The government has admitted its Pathways to Work programme has been less effective in getting disabled benefit claimants back into work than previously hoped and has launched a consultation on how it can be improved.
While an evaluation of the initial pilots of Pathways, which began in 2004, showed the scheme significantly increased the probability of claimants finding work, a later study published last year found this was not the case in some Jobcentre areas.
Client base shift
The Department for Work and Pensions also said the introduction of ESA in 2008, which applies to new claimants, was changing the Pathways client base, increasing the need for support to be tailored to individuals’ needs. It said a review was urgently needed.
RNID’s head of policy, Mark Baker, welcomed the review but said the way funding for Pathways was allocated to employment support providers was holding back the provision of more tailored support for individuals.
He said: “The problem may have been that funding structures coupled with the recession meant it was very difficult for small specialist providers to engage with harder-to-help groups.” He said specialist providers found it hard to absorb the costs of finding work for individuals who required intensive support.
Concerns also remain over the mooted toughening of the work capability assessment, which determines whether people are eligible for ESA or jobseeker’s allowance. Those on JSA are deemed ready to work and receive less support and £25 a week less than those on ESA.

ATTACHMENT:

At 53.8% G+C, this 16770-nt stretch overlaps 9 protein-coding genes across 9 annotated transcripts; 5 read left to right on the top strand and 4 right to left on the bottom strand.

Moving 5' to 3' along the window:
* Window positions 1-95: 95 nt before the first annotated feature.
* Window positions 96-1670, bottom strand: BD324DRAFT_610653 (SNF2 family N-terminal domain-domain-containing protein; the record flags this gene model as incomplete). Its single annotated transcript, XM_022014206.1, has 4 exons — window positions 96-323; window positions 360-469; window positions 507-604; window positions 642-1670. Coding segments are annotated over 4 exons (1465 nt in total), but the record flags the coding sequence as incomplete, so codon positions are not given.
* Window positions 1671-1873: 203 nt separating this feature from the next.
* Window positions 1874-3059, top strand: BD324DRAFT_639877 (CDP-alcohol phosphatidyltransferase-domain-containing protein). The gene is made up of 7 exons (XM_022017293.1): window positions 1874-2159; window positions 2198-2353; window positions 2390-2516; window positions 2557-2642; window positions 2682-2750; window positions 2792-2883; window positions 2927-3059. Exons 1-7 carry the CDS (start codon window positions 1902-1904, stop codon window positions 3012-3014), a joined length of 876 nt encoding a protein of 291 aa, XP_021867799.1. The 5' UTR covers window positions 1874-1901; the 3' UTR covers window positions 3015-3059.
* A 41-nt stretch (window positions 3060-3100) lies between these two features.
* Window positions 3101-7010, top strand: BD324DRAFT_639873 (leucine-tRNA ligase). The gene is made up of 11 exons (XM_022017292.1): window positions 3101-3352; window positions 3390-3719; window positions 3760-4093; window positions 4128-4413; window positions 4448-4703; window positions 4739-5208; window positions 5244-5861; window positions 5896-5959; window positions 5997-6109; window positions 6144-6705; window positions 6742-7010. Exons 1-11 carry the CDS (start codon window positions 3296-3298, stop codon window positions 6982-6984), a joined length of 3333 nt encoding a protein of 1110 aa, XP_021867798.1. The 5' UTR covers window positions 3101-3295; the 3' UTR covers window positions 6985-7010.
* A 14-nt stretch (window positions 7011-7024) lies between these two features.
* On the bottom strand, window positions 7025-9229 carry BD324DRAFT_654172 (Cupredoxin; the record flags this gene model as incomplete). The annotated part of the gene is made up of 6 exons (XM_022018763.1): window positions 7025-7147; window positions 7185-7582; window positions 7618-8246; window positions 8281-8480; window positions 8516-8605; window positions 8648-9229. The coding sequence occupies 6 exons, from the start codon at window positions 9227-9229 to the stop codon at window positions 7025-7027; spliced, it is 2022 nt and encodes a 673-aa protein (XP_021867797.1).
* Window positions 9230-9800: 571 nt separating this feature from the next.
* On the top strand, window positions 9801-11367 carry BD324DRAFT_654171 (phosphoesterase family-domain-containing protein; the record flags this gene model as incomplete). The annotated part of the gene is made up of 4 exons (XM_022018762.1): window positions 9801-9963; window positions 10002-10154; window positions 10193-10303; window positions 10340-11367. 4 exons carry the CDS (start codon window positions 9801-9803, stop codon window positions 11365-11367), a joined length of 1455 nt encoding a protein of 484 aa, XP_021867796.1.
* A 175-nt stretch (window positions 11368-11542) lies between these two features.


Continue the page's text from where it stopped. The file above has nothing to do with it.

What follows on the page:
The DWP has commenced a review of the system but disabled people’s groups have warned that proposed reforms may make it more difficult for people to claim ESA because assessors would be able to take adaptations to enable people to work into account.
Ian Greaves, the editor of the Disability Rights Handbook, a guide to benefits published by the Disability Alliance, said: “My understanding of the review so far is that it will be far worse and almost nobody will be able to claim employment and support allowance.”
A DWP spokesperson said: “The review is considering the impact of any adaptation an individual may make to a disabling condition, and ways to reflect this in the WCA. It is not about making the WCA tougher for people who are unable to work, instead it is about ensuring individuals receive the right benefit and support.”
DWP officials are due to meet disabled people’s groups tomorrow to discuss the progress of the review.
Fit for work
The concerns follow figures published in October which showed 36% of those assessed for ESA from October 2008 to February 2009 were found to be fit for work and therefore not eligible for ESA. This compares with 17% of claimants under the old incapacity benefit system.
Respondents to the Pathways consultation should email their submissions by 28 January.